Here is an article by my friend Catherine Henderson, who was our creative and moral support as we made Suspended, and who wrote the commentary sections. I found what she had to say encouraging, given the current political climate.
“In the early 1980s I attended a meeting where the artist and co-founder of the German Green Party, Joseph Beuys, was speaking. He was mesmerising. In his trademark hat and coat he strode to and fro, describing with his arms as much as his words a world where money flowed through the veins of society – a vision of a living, green economy. It was a completely different way of seeing things: his imagination had conjured up another way of being.
Much later I read about ‘social sculpture’, his concept of human activity shaping and influencing society and the environment. Art had the potential to transform society, and society itself could become one great work of art created by all of us.
Encounters with people who can open up windows in the mind like this are rare. But art in all its forms is constantly scattering the seeds of change, to borrow a metaphor from Rebecca Solnit’s excellent book Hope in the Dark. These seeds may or may not germinate at some point in the future but, over time, can bring about ‘pervasive changes in the depths of the collective imagination’.
Nowhere is this more apparent than in the growth of the environmental movement and the slow dissolving of the division in our minds between ourselves and the rest of the natural world. Robert Macfarlane, in an article written for the New Statesman in September 2015, writes of a ‘culture of nature’ changing the way we live: ‘Literature has the ability to change us for good, in both senses of the word.’ Writers including Robert Macfarlane, Roger Deakin (whose book Waterlog led to the wild swimming movement) and Richard Mabey have all contributed to a deeper and richer understanding of our place in the natural world.
It is not just literature, of course. For theatre maker and community activist Lucy Neal, author of Playing for Time: Making art as if the world mattered, communal celebratory events can act as a catalyst for change. ‘Imagination is the most important thing in the whole wide world,’ she says. Her involvement with the Transition Towns Movement is all about imagining different futures: ‘The imaginary helps us transform and renew the real.’ Speaking at the Royal Society of the Arts about participatory art, she describes how ‘the arts energise people’s capacities for action, activate their skills and transform their capabilities’. Harnessing our innate creativity is vital if we are to thrive, come together and help create the world we want to see.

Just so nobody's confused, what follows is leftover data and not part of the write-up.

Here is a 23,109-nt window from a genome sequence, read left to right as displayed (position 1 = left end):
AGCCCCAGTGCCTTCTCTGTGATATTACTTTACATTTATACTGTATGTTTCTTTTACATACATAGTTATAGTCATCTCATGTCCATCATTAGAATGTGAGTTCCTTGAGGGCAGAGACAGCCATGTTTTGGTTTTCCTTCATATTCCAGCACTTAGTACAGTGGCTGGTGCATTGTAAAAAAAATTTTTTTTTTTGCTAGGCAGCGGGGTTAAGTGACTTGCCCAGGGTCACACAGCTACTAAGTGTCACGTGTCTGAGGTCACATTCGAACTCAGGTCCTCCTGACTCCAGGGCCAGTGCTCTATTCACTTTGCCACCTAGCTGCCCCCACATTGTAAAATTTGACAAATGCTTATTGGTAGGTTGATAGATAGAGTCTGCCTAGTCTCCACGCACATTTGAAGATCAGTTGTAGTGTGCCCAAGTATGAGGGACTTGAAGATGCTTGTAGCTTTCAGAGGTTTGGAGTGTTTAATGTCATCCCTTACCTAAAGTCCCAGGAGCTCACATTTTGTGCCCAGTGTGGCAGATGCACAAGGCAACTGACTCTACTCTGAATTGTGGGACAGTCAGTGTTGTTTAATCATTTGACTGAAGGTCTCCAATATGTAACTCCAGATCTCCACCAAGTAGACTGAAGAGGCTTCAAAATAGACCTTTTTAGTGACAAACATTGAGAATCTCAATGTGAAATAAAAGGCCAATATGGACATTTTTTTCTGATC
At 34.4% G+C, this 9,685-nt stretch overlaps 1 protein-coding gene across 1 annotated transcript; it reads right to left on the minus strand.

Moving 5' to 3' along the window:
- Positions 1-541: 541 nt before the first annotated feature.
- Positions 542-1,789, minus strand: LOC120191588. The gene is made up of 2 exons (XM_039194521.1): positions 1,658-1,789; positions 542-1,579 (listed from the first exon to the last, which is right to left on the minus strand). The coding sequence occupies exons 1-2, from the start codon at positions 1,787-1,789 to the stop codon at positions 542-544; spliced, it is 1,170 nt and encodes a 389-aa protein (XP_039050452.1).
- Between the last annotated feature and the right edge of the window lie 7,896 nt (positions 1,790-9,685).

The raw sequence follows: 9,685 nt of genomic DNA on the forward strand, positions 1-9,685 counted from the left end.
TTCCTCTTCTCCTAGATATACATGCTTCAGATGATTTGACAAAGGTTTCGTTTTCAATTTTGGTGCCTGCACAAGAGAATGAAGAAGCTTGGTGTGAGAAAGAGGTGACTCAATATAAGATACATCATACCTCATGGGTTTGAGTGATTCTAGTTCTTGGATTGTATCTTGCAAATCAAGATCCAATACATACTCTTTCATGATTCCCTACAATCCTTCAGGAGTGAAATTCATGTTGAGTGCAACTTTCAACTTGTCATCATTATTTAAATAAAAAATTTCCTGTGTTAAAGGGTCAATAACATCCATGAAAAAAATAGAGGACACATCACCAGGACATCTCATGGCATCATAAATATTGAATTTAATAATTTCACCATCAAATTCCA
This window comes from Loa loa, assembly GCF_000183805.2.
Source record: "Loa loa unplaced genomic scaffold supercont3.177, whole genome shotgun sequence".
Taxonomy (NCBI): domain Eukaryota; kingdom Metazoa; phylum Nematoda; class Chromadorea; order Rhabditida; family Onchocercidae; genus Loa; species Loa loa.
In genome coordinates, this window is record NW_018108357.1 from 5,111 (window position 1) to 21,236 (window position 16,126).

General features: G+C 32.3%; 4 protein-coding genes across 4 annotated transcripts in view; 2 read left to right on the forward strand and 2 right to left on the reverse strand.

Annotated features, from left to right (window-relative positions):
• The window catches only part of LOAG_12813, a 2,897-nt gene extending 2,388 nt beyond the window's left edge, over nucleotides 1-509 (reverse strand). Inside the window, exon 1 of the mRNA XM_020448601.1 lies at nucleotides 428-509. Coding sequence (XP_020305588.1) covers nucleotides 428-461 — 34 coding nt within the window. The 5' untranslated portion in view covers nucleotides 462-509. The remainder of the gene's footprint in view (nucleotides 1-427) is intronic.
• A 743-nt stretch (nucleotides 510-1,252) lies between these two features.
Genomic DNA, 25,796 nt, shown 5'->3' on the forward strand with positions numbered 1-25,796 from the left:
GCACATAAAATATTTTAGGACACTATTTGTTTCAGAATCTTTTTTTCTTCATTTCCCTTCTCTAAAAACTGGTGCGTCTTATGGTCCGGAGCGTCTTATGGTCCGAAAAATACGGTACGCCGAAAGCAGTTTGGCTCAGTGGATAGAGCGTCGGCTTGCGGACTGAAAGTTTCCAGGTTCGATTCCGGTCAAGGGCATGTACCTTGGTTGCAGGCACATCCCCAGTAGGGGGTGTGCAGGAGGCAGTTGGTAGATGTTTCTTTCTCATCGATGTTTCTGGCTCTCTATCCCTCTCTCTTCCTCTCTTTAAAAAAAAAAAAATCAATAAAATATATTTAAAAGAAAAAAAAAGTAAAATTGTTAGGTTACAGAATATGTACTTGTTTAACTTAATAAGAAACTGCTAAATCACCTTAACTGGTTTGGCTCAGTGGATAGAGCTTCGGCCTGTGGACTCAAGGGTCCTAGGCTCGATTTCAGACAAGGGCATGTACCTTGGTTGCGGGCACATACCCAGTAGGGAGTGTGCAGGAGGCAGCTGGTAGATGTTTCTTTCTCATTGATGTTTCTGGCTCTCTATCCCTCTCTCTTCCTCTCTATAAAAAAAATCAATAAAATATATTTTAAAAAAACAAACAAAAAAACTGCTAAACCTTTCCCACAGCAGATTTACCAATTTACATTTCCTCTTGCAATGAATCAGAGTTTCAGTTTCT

The arts can extend our human experience, make us question the perceived differences between ourselves and others, and build empathic connections. Fiction, poetry and drama all give us opportunities to walk in another’s shoes. Visual art can literally change how we see things. Music crosses boundaries to bring us together. The South African musician Johnny Clegg, who died last month, performed alongside black musicians, defying apartheid laws and openly celebrating African culture. He rejected the label of ‘political activist’, saying instead that he stood for human rights. Reflecting on his life in 2017, he said: ‘It has been a rewarding career in so many aspects… to be able to unite people through song, especially at a time where it seemed impossible.’
If the arts have contributed to a new understanding of our relationship with the natural world, there is much further for us to go in changing our understanding of our relationships with each other, I think. The dominant political stories in many parts of the world are stories of division, though these are constantly challenged.
Propagandists know how to sow division, how to play on people’s fear and insecurity, and how to unite people against a perceived enemy – immigrants, bureaucrats, the EU. The seeds they scatter go to the same dark subconscious places as Rebecca Solnit’s seeds of change. But, like dragons’ teeth, they have the potential to grow into something much more destructive. We need stories that celebrate connection and bring us together to address the problems we share, and that are powerful enough to counter the myths of once-great nations brought low.
‘The arts as agents of change’ is one of the main focuses of a forthcoming conference at Woodbrooke this September, ‘Envisioning a world that is open to all: let us see what love can do’. The weekend will include performances, presentations and workshops by invited guests, some of whom have sought refuge in the UK. They include: the Daholl Kurdish Band, poets Malka Al-Haddadi and Ambrose Musiyiwe, artist Mohsen Keiani and author Gulwali Passarlay. We hope art and imagination will help us explore together how a world open to all might look, and how we might get there.”